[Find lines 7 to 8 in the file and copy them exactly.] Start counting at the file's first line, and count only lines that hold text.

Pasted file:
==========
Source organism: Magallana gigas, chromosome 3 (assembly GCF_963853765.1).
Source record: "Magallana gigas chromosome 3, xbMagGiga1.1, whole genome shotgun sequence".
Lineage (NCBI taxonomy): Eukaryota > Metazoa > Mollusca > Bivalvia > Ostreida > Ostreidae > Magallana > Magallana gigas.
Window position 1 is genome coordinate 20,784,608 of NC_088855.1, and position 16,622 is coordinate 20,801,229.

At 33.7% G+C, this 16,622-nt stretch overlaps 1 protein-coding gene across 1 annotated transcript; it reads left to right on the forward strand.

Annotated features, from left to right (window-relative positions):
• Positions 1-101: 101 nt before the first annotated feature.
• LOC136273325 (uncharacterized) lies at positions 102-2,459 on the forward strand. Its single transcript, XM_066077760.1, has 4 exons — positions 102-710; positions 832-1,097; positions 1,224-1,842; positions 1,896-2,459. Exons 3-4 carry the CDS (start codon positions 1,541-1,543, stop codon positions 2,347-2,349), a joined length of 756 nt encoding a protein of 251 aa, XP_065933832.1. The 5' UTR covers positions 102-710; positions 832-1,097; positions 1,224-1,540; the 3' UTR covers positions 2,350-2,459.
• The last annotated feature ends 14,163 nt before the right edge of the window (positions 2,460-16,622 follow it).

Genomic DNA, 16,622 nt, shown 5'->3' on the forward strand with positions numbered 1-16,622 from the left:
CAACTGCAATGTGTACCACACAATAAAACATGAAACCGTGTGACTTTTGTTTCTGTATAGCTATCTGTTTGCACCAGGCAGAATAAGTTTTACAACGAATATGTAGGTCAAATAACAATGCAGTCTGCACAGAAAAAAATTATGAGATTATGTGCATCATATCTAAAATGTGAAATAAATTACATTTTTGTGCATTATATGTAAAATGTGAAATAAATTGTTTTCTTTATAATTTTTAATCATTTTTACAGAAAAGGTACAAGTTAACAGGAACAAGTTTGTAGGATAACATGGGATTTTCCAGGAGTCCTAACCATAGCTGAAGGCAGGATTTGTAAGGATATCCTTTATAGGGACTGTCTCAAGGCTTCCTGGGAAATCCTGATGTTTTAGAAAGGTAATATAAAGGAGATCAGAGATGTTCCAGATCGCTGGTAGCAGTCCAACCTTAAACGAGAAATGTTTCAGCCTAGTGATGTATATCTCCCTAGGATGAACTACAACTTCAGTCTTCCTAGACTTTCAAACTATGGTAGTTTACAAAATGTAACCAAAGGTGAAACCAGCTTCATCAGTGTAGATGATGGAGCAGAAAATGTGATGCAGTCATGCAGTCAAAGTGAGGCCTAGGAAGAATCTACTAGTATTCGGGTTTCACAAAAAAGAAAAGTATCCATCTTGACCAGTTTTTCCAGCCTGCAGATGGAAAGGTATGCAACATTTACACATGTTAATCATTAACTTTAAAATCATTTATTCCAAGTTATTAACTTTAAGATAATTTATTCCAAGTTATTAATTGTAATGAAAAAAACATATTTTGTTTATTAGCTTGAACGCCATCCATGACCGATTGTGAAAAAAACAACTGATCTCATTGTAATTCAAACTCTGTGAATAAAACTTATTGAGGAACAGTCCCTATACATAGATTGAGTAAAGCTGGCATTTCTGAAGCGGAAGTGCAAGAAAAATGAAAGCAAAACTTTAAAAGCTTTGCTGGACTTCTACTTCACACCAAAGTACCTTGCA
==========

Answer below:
• Positions 1-101: 101 nt before the first annotated feature.
• LOC136273325 (uncharacterized) lies at positions 102-2,459 on the forward strand. Its single transcript, XM_066077760.1, has 4 exons — positions 102-710; positions 832-1,097; positions 1,224-1,842; positions 1,896-2,459. Exons 3-4 carry the CDS (start codon positions 1,541-1,543, stop codon positions 2,347-2,349), a joined length of 756 nt encoding a protein of 251 aa, XP_065933832.1. The 5' UTR covers positions 102-710; positions 832-1,097; positions 1,224-1,540; the 3' UTR covers positions 2,350-2,459.